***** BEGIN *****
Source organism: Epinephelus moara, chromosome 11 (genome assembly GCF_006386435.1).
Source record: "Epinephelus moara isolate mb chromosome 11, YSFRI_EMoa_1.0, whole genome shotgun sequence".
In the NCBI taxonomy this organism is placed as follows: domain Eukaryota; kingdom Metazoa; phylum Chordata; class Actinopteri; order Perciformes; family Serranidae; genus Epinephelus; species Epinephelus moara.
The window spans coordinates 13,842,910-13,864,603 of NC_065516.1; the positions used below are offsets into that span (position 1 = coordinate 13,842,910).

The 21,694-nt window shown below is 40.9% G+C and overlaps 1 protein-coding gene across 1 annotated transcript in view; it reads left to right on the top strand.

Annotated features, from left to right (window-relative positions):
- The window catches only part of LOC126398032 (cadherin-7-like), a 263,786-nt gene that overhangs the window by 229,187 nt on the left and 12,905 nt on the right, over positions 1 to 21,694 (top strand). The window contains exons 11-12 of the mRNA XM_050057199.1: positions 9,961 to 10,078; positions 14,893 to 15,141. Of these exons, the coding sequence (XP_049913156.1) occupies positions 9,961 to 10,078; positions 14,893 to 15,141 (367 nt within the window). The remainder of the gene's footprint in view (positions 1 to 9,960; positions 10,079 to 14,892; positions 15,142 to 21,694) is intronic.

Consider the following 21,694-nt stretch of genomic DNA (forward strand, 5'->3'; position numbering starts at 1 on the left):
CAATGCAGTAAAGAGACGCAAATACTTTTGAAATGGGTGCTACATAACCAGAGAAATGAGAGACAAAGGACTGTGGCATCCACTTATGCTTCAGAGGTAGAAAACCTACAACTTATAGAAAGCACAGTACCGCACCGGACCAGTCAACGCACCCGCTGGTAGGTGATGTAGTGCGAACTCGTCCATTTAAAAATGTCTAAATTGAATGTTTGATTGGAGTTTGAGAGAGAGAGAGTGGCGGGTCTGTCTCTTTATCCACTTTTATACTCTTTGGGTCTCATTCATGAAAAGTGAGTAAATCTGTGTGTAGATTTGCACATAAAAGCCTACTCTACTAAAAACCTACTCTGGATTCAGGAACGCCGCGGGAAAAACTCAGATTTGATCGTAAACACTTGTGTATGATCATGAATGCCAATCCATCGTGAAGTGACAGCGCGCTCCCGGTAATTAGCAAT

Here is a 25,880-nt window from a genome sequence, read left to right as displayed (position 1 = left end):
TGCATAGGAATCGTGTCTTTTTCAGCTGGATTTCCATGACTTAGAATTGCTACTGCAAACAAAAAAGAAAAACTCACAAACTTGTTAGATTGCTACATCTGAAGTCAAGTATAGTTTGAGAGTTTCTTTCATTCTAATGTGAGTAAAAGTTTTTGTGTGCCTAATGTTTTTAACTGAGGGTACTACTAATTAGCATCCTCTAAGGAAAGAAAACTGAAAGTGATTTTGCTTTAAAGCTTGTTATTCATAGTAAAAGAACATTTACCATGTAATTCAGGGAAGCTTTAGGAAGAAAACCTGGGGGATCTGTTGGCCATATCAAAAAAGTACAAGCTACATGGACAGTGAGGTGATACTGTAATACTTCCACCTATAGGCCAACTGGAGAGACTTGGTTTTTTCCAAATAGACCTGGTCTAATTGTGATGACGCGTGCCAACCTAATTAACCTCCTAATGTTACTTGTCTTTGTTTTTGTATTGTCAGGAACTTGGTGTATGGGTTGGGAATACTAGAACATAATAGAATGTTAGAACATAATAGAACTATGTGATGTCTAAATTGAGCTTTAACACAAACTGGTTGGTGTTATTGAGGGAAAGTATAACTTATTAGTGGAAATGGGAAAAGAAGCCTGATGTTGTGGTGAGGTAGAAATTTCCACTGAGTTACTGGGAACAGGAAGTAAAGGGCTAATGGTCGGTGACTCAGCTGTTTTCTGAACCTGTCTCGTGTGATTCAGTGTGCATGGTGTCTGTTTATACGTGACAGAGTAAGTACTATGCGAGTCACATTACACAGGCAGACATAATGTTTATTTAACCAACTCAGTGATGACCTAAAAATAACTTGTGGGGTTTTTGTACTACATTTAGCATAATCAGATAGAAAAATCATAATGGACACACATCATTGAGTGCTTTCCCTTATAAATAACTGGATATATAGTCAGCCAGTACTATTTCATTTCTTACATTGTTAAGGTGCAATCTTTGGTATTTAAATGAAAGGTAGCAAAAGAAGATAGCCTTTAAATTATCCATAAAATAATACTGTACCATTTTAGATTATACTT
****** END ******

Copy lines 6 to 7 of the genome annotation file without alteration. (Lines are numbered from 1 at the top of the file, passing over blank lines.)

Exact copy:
Annotated features, from left to right (window-relative positions):
- The window catches only part of LOC126398032 (cadherin-7-like), a 263,786-nt gene that overhangs the window by 229,187 nt on the left and 12,905 nt on the right, over positions 1 to 21,694 (top strand). The window contains exons 11-12 of the mRNA XM_050057199.1: positions 9,961 to 10,078; positions 14,893 to 15,141. Of these exons, the coding sequence (XP_049913156.1) occupies positions 9,961 to 10,078; positions 14,893 to 15,141 (367 nt within the window). The remainder of the gene's footprint in view (positions 1 to 9,960; positions 10,079 to 14,892; positions 15,142 to 21,694) is intronic.